May 2, 2011

Writer Ramblings: A Learning Experience

I’m an open minded person; I pride myself in that, which is why I torture myself by pushing through books or movies that I have zero interest in early on. Either they start bad, or the entire production is just blatantly terrible. I just finished an Omnibus Sci-Fi trilogy. It was 775 pages or so and I have to say, it should have been 250. In fact the entire first book should have been 50 pages. But I’m not going to name the author or the book, other than that person is nobody I have a connection to on Facebook, Twitter or otherwise and didn't ask for my review, so I won't name names. I couldn’t put my finger on what I didn’t like for a long while other than I was impatient with it. It had great detailed character development; rich world descriptions that made me feel like I was actually in the story. The story stuck to its theme and plot very well, too. The problem seemed to be that the story dragged on forever.

It wasn’t until I began reading another book I stumbled on that I thought might help me fix some issues I was having with my rough draft, some plot alteration, some adjustments to character development. It also allowed me to grind through the Omnibus and use it as a learning tool of what not to do when I write. The helpful book is called:
“How Not To Write A Book” by Howard Mittelmark and Sandra Newman.

I have to say that the book was a big eye opener for me. Their tips on how to write dialogue, humor and romance made me confident I was on the right track with those things. What I discovered was that I have a lot of extra material as far as character background and development, and even more missing material on plot complexity and theme. Good news to me. I’m short on my word count goal and writing the last page of the rough draft. So now I dive into doing my first rewrite after completing both books and a more enlightened mind on how to go about making the changes I wanted to make, but was a little stumped on how.

I highly recommend the book to any writer, either if you’re a new writer and need some tips, or a published and experienced writer just for the humorous writing. It’s a very funny book that had me giggling to myself pretty much the whole time. If you are not a writer, then I don’t recommend it so much; my wife usually just looked at me funny when I would share a snippet of it that I thought was hilarious. I guess it’s one of those “You have to be a writer to get the humor.”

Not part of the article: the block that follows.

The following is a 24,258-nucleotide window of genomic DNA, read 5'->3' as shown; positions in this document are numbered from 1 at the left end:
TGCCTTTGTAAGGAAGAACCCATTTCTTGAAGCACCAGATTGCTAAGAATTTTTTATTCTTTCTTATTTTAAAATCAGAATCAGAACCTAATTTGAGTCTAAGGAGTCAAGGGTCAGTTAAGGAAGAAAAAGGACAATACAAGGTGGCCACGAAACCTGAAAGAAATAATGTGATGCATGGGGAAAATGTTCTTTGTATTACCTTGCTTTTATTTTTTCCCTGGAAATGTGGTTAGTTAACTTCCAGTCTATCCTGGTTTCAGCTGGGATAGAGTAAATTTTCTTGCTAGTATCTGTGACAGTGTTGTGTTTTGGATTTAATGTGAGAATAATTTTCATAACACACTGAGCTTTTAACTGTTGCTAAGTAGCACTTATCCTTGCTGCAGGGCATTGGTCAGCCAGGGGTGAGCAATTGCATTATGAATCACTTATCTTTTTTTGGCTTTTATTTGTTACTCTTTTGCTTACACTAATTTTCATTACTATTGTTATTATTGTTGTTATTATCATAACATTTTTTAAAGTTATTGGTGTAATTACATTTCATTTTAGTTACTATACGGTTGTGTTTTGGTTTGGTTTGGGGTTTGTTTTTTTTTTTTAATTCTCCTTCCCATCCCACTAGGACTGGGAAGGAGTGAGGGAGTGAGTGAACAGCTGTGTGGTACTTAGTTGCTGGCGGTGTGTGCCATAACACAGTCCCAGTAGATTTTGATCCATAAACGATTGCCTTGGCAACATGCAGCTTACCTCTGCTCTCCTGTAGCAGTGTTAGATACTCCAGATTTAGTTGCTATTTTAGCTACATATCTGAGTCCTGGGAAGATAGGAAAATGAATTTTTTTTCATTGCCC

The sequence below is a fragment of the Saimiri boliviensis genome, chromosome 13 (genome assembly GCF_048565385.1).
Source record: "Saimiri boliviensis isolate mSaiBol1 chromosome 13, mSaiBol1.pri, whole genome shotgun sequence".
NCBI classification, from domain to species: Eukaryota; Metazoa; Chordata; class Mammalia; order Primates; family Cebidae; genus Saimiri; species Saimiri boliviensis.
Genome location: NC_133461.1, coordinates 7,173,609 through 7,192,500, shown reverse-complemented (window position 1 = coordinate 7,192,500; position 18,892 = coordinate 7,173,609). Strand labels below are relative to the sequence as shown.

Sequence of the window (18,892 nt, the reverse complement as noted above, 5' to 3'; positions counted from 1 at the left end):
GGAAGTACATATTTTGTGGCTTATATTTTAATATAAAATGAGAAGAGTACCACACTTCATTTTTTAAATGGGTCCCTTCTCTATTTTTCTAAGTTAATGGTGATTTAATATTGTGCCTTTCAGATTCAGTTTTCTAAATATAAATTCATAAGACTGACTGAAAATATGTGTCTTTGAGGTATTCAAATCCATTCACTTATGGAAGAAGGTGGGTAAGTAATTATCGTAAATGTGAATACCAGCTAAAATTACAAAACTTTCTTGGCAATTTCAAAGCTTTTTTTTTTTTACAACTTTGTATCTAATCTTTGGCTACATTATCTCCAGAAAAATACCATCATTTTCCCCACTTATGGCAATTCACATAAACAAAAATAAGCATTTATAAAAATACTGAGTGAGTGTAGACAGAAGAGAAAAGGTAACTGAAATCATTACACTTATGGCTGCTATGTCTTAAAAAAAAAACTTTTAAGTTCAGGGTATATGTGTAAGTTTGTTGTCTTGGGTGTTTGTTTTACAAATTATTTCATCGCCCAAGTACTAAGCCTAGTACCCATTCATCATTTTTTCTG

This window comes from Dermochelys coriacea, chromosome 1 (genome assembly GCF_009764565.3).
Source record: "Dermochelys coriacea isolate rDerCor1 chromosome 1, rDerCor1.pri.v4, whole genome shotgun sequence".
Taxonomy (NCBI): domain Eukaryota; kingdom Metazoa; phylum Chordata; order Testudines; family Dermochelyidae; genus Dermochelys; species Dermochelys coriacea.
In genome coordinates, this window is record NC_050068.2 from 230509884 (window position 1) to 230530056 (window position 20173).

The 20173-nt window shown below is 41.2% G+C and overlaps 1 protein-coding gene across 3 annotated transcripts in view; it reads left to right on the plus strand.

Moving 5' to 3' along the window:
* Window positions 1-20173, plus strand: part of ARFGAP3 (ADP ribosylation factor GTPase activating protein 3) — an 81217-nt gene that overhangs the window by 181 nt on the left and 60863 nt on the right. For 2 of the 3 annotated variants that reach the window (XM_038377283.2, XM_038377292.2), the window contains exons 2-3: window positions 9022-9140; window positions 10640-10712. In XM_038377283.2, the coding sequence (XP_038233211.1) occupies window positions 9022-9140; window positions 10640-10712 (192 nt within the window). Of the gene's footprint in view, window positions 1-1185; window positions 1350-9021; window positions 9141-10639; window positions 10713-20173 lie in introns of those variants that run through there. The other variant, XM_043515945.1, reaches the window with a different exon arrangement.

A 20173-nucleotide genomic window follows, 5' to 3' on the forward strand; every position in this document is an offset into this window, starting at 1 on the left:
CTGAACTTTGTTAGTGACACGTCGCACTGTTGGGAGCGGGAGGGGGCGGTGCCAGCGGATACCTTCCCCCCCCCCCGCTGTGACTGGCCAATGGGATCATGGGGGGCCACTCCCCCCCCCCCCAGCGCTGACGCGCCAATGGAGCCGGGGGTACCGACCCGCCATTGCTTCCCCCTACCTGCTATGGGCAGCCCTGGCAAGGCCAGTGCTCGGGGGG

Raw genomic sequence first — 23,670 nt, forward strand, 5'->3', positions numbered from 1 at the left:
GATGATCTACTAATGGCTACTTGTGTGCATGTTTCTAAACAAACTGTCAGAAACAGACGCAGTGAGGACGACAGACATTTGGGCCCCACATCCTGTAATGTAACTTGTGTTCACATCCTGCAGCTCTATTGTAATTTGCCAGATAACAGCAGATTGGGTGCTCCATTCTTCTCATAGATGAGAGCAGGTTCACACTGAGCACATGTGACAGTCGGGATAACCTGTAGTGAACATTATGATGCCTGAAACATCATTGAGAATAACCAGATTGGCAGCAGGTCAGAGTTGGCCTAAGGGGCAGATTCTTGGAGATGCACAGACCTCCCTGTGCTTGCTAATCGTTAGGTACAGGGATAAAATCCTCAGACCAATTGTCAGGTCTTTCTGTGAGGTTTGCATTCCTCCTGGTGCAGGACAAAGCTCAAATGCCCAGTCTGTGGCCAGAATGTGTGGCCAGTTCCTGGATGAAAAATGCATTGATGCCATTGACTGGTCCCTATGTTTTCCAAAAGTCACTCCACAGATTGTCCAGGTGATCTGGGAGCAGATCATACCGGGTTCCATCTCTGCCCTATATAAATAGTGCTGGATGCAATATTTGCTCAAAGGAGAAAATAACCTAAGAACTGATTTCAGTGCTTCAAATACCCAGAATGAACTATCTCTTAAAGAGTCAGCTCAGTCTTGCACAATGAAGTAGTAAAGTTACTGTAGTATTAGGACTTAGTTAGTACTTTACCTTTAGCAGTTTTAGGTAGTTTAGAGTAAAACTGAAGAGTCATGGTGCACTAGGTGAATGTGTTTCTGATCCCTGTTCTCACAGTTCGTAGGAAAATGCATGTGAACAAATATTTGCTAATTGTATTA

As far as the anonymous trilogy I read, let’s just say, it fell short on several things that were pointed out as big no-no’s in “How Now To Write A Novel.” Such as events that took place and never really affected the plot or added depth or dialogue confusion. I.E.: Two characters having conversation with no identifying markers for more than a page. Just as Howard and Sandra pointed out in their book, this will cause readers to go back and count lines to figure out who’s saying what. I did this several times and was becoming frustrated by it. And there were events of people stumbling across barren lands and nothing ever happening, or riding in space with nothing but descriptions of suns. Which is a shame, because the anonymous writer was very good at description and detail, but I will probably never drop everything to read the authors other novels because I am terrified of reading another book detailing the texture of the sand the character is laying face first in for an entire 20 page chapter. If only that author had found the book I found, maybe it would have made a difference. All in all though, that book was published traditionally and was one series in many by this same author. That puzzles me.

Does anyone have any other recommendations for books for writers?


  1. Thanks for the plug!

    Dungeons & Dragons, hm? I knew you were an okay guy. :P

    Years ago, I entered a TSR (maybe it was Wizards of the Coast by then) contest to win a writing contract for a Forgotten Realms trilogy. I didn't win, but I forgive them (magnanimous of me, yes?). Looking back, I think I'd go crazy if I had to stick to writing stories that fit their world and rules.

  2. I started writing a submission for Wizards of the Coast last October. After hitting 10,000 words I decided I didn't want anyone directing my creative thought. So here I am going Indie. I reworked that submission into a piece for a later novel.